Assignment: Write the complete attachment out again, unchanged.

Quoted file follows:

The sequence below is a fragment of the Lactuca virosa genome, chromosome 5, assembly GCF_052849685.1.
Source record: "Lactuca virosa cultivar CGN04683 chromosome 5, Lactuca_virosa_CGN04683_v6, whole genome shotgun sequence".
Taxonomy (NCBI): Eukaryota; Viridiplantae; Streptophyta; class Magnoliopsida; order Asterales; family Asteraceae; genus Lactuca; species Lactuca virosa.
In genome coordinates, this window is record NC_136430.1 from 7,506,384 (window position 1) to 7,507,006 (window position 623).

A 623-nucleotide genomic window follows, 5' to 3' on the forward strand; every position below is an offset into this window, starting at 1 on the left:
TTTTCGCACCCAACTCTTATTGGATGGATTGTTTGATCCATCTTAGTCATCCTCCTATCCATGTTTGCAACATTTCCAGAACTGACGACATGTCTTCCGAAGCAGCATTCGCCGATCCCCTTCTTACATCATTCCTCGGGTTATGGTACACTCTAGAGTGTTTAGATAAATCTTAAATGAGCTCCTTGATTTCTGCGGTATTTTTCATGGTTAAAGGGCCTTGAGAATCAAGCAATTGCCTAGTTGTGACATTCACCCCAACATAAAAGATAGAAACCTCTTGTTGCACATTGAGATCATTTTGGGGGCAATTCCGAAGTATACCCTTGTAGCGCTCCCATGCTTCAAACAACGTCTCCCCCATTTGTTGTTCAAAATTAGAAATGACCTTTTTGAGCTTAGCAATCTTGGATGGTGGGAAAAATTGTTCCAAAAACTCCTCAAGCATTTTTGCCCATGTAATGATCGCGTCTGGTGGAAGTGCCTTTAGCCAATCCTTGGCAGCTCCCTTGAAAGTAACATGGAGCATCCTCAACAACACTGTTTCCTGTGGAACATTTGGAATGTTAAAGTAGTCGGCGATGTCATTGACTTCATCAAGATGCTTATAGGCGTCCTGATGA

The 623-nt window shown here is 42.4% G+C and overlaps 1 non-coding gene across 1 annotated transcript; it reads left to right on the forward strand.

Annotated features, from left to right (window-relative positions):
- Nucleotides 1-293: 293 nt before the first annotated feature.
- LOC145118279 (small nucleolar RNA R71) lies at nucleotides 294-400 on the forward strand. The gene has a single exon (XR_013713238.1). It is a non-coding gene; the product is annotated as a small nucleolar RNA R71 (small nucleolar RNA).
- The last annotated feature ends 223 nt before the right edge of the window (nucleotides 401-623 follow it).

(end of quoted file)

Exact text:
The sequence below is a fragment of the Lactuca virosa genome, chromosome 5, assembly GCF_052849685.1.
Source record: "Lactuca virosa cultivar CGN04683 chromosome 5, Lactuca_virosa_CGN04683_v6, whole genome shotgun sequence".
Taxonomy (NCBI): Eukaryota; Viridiplantae; Streptophyta; class Magnoliopsida; order Asterales; family Asteraceae; genus Lactuca; species Lactuca virosa.
In genome coordinates, this window is record NC_136430.1 from 7,506,384 (window position 1) to 7,507,006 (window position 623).

A 623-nucleotide genomic window follows, 5' to 3' on the forward strand; every position below is an offset into this window, starting at 1 on the left:
TTTTCGCACCCAACTCTTATTGGATGGATTGTTTGATCCATCTTAGTCATCCTCCTATCCATGTTTGCAACATTTCCAGAACTGACGACATGTCTTCCGAAGCAGCATTCGCCGATCCCCTTCTTACATCATTCCTCGGGTTATGGTACACTCTAGAGTGTTTAGATAAATCTTAAATGAGCTCCTTGATTTCTGCGGTATTTTTCATGGTTAAAGGGCCTTGAGAATCAAGCAATTGCCTAGTTGTGACATTCACCCCAACATAAAAGATAGAAACCTCTTGTTGCACATTGAGATCATTTTGGGGGCAATTCCGAAGTATACCCTTGTAGCGCTCCCATGCTTCAAACAACGTCTCCCCCATTTGTTGTTCAAAATTAGAAATGACCTTTTTGAGCTTAGCAATCTTGGATGGTGGGAAAAATTGTTCCAAAAACTCCTCAAGCATTTTTGCCCATGTAATGATCGCGTCTGGTGGAAGTGCCTTTAGCCAATCCTTGGCAGCTCCCTTGAAAGTAACATGGAGCATCCTCAACAACACTGTTTCCTGTGGAACATTTGGAATGTTAAAGTAGTCGGCGATGTCATTGACTTCATCAAGATGCTTATAGGCGTCCTGATGA

The 623-nt window shown here is 42.4% G+C and overlaps 1 non-coding gene across 1 annotated transcript; it reads left to right on the forward strand.

Annotated features, from left to right (window-relative positions):
- Nucleotides 1-293: 293 nt before the first annotated feature.
- LOC145118279 (small nucleolar RNA R71) lies at nucleotides 294-400 on the forward strand. The gene has a single exon (XR_013713238.1). It is a non-coding gene; the product is annotated as a small nucleolar RNA R71 (small nucleolar RNA).
- The last annotated feature ends 223 nt before the right edge of the window (nucleotides 401-623 follow it).